Slipping Through the Cracks

In January I called the idea that Thomas Lovewell’s son-in-law T. C. Smith, in his role as local agent for the Santa Fe Railroad, may have first pilfered company funds in 1890, “something worth looking into.”  Smith, who served time in Lansing in 1897 for doing that very thing when he worked for the Rock Island Railroad in Dodge City, was not implicated in the earlier theft, at least not by name, though there were a few obstacles on my way to getting to the bottom of the story.

Of all newspapers with online archives, apparently only the May 2nd 1890 edition of Gomer T. Davies’ Republic City News carried the scoop that “The station agent at Lovewell absconded with about $300 of the funds of the railroad company.”  No combination of key phrases from the News nugget yielded further results from any other source.  I did have a hazy memory of reading something about the case a few years ago in the Courtland Register, so I put in two separate requests to the library for reels of microfilm, one about the embezzlement case, and one for further information on the failure of the State Exchange Bank at Courtland.

Two weeks had elapsed when I received an email message to the effect that one of my requests had gone into the library’s junk folder, where it languished until being fished out and processed.  The other had been received in good form, only to be lost.  I needed to resubmit.

The library called one day this week to inform me that the film had arrived, but their call went into a queue of voice mail messages which my wife only got around to sorting through on Saturday.  It was a cold, windy day with a threat of late-winter ice pellets, so as good a day as any to spend hunched over a microfilm reader on the cozy second floor.  

The reader is a spiffy new machine that makes part of the chore of searching microfilm records a piece of cake, but another part nearly impossible.  Once a page yields fruit, snapping a high-resolution picture of it and transferring this to a thumb drive takes two clicks of a mouse button.  Finding it in the first place is another matter.  In the creaky old analog days I could roll through issues in a flash, my eyes trained to light on particular names through years of practice.  Thanks to the lag-time on those crisp new video monitors, every paragraph must now be combed with patient diligence.  My wife kept dropping by to adjust her specs as she looked over my shoulder and asked, “Seriously - can you actually read that?”  I could, just barely.  Fortunately, I knew the approximate date of the issue I needed to search.  And there it was.

The young man Baldwin, recently agent of the Santa Fe at Lovewell, who absconded with about $1,000 applied for work in the company’s office at Denver, last Saturday, when he heard the order for his arrest come over the wire, and pulled out.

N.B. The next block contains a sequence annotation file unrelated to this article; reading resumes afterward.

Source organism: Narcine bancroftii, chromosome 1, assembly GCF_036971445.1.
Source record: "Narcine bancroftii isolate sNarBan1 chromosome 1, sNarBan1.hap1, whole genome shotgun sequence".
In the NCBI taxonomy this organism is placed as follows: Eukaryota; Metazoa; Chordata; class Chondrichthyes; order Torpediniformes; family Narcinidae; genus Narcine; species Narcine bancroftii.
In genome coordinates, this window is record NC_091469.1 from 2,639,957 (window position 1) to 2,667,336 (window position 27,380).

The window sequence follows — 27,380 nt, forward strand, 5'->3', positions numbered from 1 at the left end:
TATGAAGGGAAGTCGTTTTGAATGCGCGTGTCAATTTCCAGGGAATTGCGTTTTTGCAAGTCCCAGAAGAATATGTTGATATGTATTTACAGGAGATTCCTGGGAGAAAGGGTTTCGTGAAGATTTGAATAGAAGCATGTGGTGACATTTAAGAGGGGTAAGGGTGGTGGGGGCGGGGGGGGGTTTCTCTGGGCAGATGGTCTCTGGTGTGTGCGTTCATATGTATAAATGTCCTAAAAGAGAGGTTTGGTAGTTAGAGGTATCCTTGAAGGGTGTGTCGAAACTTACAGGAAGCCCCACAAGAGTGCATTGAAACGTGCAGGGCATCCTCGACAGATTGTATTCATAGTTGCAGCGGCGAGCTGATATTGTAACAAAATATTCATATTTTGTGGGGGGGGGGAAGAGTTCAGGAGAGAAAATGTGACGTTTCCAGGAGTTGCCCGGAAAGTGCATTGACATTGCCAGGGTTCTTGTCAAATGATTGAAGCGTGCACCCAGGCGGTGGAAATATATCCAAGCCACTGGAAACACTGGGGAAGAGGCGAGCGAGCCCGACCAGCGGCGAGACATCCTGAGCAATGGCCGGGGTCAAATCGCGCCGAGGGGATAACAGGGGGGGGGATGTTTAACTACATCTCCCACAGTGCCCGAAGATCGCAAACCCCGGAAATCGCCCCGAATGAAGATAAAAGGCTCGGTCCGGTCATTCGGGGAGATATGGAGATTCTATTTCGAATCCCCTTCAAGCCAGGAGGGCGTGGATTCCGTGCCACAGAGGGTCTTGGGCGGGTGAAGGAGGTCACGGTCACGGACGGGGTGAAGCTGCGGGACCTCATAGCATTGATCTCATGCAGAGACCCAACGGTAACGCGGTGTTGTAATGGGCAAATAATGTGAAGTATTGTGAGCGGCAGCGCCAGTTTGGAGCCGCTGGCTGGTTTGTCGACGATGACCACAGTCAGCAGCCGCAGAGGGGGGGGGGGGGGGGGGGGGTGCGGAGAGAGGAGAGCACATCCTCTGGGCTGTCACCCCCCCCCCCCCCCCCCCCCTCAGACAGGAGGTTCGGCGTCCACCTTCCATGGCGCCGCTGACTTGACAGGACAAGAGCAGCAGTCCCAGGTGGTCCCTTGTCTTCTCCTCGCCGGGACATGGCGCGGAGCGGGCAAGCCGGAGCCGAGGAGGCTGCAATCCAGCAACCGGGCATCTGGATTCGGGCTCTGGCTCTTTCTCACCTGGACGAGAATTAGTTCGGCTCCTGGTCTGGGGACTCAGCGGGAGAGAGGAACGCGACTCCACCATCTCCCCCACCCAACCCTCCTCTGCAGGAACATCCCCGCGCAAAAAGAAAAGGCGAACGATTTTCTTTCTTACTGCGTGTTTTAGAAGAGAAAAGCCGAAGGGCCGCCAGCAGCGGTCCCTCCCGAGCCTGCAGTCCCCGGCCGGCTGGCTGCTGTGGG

So, armed with the identity of the culprit I went back online.  Had area papers colluded in a conspiracy of silence surrounding the theft from Lovewell station?  Hardly.  Once connected with the newspaper archive database, I immediately pinpointed the reason no other newspapers seemed to cover the story.  Plenty of them featured news about young Baldwin and his theft, although there were disagreements about how much he took, but almost every news outlet gave the wrong name for the new town on the Santa Fe Line.  While the Republic City News correctly named the scene of the crime as Lovewell, even it neglected to include the name of the suspect.  Only the Courtland Register contained both pieces of information.

A few papers, including the Belleville Telescope, had the theft occurring at a mythical place called “Loneland.”  The majority of news outlets devoted more space to this story, which did include an interesting twist, and edged a trifle closer to putting the right name to the town.

W. B. Baldwin, agent of the Santa Fe at Lovelle, absconded the other day with $1,000 belonging to the road.  Through some means it became known to the officials of the road in Topeka and they immediately telegraphed their agent at Denver to have him arrested.  Just before the message was received Baldwin entered the general offices of the Santa Fe at Denver and asked for employment as a telegraph operator.  While he was in the office the message asking that the absconder be arrested began to come in over the wire.  He quickly detected the purport of the message, and clearing the railing about the telegraph desk made his escape.

A week later, listed among the White Rock items in the Courtland paper was news that, after he vaulted over the railing and dashed out of the Santa Fe office building in Denver, Baldwin’s freedom did not last long.  

The Santa Fe agent at Lovewell, who it is said, got away with about $300 was captured, and last Friday brought back.  It is reported he says there are others in the muss.  LATER - In lieu of bail he was taken to Mankato

It seems that Adaline Lovewell’s husband, Thomas Clinton Smith, is off the hook for that one, unless he was one of those implicated as being “in the muss.”  There remains some question about his being the first station agent at Lovewell, as some family history books maintain, but it’s dead certain that there was an opening for the position in 1890.  Perhaps he was the second agent.


© Dale Switzer 2016  dale@lovewellhistory.com